Exercise and Lung Cancer
Exercise can be beneficial for lung cancer survivors by increasing strength and endurance and decreasing emotional issues. Physical activity may help the lung cancer survivor tolerate their cancer treatments and lower their fatigue level. The thought of exercise might be overwhelming to those with lung cancer, but a well-designed exercise program may help them feel better physically and mentally, and it may also decrease the risk of further disease. Numerous studies show that being physically active appears to improve survival and quality of life.
The side effects of lung cancer surgery and treatments are detrimental to the health and the quality of life of lung cancer patients. Patients are at increased risk of osteoporosis, cardio-vascular disease, and many other health problems. My work with this population, as well as published research, confirms that exercise helps to mitigate the side effects of cancer treatment and surgery.In addition to the physical benefits of exercise, cancer patients who exercise also report improved mental and emotional well-being.An exercise program must be gentle and progress slowly, especially if the patient had been sedentary prior to the diagnosis.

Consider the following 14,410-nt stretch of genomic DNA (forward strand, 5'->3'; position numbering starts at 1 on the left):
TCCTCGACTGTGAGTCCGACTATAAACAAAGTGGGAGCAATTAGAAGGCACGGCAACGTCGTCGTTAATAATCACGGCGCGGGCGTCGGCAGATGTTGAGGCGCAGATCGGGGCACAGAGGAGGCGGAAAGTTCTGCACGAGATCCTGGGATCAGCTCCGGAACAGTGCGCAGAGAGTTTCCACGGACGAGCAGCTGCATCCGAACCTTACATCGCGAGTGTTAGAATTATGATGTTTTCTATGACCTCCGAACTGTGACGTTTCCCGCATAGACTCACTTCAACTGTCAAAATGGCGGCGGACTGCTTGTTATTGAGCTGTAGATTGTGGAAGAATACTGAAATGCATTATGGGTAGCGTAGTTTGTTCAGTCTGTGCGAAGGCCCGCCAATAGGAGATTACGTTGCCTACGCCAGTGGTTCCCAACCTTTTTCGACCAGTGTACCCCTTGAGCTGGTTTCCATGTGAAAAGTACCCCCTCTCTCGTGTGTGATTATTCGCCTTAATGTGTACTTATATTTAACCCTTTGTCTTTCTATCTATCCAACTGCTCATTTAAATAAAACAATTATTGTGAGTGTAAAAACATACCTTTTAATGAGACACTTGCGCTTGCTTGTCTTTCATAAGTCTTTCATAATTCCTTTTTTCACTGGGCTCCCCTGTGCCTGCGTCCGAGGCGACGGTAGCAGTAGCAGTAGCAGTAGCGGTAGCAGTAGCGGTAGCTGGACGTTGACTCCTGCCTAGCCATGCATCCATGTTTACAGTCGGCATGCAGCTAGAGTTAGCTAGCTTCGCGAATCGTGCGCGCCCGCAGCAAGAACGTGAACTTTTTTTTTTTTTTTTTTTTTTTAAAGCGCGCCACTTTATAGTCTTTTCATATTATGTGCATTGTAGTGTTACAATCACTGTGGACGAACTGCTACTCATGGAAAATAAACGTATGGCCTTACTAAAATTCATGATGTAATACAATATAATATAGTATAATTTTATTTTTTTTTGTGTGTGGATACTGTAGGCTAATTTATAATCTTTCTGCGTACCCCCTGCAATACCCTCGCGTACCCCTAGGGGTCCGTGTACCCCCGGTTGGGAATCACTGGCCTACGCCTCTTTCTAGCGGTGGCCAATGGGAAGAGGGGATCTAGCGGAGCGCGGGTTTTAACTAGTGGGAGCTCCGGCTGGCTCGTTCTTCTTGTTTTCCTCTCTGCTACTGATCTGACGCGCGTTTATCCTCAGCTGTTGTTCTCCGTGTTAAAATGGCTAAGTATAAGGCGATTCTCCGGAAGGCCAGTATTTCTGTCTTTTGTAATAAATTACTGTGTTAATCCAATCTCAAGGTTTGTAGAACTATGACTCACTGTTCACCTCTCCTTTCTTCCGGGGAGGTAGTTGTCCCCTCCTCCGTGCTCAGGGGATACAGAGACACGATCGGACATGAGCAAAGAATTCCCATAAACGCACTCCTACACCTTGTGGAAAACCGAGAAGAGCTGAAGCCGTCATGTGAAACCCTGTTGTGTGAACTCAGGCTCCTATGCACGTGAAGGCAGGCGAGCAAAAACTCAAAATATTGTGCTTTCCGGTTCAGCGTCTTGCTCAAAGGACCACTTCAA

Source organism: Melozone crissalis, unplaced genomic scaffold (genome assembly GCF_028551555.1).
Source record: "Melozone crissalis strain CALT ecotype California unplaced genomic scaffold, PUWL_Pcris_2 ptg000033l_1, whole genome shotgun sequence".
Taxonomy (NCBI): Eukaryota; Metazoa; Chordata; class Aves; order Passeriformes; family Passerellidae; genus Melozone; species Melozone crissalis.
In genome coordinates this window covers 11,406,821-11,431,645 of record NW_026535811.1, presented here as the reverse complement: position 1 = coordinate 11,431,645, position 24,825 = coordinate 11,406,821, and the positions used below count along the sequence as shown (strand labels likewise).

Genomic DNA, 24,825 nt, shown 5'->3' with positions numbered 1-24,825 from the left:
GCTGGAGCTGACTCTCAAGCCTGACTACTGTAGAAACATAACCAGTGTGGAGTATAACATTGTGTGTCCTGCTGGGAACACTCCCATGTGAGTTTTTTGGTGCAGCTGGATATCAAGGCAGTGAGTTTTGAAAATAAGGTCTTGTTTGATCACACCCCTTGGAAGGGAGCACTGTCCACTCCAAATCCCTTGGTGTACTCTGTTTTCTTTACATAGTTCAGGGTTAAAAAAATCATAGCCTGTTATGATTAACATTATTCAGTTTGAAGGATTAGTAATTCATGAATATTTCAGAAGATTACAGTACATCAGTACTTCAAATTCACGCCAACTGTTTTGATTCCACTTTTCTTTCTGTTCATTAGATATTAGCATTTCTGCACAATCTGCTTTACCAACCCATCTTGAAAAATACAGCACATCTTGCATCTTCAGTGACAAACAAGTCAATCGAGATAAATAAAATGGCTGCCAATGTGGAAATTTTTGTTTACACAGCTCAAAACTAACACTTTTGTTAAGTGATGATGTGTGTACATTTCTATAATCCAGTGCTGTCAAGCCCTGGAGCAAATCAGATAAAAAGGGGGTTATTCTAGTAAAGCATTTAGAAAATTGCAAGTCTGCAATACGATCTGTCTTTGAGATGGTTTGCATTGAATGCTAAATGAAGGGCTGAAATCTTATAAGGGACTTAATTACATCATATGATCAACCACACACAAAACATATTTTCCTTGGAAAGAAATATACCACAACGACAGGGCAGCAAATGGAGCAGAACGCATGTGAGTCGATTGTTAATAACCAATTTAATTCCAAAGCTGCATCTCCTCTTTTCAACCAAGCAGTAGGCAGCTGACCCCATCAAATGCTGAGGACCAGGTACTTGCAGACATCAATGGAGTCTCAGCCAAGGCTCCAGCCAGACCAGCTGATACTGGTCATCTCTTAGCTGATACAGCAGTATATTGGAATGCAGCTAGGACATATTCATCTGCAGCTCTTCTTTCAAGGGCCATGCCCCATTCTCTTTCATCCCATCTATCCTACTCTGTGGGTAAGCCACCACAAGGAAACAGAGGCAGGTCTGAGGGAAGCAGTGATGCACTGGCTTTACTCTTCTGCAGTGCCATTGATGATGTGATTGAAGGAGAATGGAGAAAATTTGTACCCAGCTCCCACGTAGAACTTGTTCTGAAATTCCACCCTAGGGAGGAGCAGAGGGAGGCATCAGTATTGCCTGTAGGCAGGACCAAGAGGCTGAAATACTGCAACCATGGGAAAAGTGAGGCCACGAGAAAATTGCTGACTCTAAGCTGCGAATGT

Many lung cancer patients experience shortness of breath and have difficulty breathing, which can keep patients from exercise and cause them to be sedentary. Thus, it is important to start their exercise program with breathing exercises. Restoring breathing will help with endurance and quality of life and will enable lung cancer patients to more easily accomplish their activities of daily living. There is an emotional toll that cancer survivors face in addition to the physical one. A cancer diagnosis can cause depression, anger, anxiety, fear and stress. Proper breathing techniques and stretching can improve the psychological recovery. Additionally, patients with shortness of breath and limited breathing capacity due to their cancer should perform upper body stretching exercises daily to increase lung capacity. A stretching program will restore mobility in the chest and back that allows for freer movement of the lungs and diaphragm. Stretching each part of the body will help to keep the chest muscles lose and encourage deep breathing. An additional benefit of light stretching is that it also improves a patient’s range of motion and decreases body stiffness. Stretching can also help improve patient’s posture. Sitting down all day at a desk or driving can cause the shoulders to round forward and kyphosis, which can decrease lung capacity. It will help the patient to manage the stress and anxiety of the disease and break down residual scar tissue.Strength training can also help patients improve balance, posture, and increase bone strength.